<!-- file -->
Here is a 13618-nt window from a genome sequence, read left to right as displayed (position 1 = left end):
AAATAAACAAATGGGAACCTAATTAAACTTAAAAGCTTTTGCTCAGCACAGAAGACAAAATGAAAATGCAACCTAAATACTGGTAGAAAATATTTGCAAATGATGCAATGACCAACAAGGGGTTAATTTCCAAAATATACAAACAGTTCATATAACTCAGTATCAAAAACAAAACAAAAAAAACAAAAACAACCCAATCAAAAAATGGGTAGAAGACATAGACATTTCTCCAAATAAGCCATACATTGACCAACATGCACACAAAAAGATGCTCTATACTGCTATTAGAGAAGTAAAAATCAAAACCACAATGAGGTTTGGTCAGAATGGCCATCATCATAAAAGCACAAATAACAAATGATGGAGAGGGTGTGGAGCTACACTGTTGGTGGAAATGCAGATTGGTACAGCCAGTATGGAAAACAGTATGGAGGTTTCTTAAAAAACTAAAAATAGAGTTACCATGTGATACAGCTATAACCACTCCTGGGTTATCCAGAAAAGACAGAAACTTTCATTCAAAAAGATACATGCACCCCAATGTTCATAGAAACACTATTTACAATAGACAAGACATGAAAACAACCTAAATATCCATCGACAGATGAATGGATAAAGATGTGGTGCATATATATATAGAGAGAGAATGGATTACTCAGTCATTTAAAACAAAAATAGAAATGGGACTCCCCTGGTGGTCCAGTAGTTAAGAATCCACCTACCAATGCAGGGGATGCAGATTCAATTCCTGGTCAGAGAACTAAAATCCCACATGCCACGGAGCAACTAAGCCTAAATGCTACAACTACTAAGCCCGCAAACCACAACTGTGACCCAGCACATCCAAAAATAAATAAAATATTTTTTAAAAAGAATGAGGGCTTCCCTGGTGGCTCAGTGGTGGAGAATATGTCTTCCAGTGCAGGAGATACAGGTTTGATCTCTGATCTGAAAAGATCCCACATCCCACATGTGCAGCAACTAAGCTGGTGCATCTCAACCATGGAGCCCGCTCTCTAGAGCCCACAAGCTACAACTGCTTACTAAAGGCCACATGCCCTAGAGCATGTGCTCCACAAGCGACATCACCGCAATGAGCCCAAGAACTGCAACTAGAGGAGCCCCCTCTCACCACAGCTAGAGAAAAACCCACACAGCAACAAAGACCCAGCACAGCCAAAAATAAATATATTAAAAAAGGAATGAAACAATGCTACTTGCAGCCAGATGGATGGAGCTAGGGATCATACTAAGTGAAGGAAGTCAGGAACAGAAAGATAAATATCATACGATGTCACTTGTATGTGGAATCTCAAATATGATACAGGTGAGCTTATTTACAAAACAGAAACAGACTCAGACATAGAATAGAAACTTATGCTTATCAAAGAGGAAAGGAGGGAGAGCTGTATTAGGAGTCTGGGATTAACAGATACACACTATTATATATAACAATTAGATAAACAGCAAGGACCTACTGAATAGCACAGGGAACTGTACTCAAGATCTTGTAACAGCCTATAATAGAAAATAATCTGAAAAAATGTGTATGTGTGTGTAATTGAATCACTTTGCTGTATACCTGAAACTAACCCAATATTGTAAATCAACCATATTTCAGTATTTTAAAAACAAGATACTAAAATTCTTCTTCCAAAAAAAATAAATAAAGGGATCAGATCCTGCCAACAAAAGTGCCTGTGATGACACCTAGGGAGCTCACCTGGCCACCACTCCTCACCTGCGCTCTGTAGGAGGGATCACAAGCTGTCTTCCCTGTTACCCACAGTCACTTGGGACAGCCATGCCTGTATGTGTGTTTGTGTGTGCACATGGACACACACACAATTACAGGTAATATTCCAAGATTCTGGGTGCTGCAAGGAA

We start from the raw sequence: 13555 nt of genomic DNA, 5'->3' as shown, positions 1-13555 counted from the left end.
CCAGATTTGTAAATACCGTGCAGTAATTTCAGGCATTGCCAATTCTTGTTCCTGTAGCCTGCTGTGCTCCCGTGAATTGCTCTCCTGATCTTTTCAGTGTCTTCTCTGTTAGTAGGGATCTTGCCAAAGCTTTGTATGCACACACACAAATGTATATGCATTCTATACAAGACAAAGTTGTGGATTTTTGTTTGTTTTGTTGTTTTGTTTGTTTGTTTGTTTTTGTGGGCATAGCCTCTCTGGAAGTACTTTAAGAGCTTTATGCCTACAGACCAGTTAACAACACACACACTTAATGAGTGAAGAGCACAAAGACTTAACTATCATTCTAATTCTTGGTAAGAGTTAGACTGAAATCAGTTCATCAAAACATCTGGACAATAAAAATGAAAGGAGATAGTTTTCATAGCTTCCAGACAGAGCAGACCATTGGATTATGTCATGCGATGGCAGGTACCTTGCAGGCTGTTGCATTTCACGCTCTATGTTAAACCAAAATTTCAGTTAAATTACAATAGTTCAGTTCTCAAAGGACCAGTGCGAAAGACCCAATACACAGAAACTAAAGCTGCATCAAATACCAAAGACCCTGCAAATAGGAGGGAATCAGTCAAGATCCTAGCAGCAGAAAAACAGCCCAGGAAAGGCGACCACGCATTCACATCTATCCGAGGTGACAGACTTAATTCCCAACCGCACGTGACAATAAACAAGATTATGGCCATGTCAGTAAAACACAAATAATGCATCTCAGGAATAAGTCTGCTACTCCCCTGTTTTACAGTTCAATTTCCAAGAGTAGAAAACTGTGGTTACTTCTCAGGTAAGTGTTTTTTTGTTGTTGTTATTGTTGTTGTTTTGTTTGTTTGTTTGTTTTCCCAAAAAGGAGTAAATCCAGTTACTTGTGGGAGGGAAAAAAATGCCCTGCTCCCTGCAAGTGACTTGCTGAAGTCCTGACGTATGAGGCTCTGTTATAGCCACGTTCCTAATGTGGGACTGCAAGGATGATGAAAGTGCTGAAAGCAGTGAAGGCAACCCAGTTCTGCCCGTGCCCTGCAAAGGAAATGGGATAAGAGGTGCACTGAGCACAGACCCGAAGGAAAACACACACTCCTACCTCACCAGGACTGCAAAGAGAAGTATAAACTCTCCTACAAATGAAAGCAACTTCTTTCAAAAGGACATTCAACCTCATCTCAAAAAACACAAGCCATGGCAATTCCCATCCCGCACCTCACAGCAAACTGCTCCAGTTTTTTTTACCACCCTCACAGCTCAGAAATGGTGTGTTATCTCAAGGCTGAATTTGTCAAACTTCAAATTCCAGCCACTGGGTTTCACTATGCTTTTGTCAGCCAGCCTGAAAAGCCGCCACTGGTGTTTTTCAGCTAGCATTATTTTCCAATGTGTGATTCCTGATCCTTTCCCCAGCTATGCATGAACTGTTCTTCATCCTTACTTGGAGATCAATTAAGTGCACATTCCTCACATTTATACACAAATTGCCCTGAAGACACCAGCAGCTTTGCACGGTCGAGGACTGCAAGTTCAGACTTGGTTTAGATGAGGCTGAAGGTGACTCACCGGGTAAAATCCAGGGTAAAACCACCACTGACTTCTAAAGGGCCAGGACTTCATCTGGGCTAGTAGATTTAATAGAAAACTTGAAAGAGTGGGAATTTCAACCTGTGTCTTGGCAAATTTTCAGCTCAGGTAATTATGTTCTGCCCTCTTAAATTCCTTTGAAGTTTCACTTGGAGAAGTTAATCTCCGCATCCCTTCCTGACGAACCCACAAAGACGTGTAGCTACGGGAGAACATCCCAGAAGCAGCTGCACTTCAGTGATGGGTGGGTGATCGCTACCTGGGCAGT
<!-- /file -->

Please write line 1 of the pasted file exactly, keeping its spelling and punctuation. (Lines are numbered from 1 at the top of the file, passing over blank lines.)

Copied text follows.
Here is a 13618-nt window from a genome sequence, read left to right as displayed (position 1 = left end):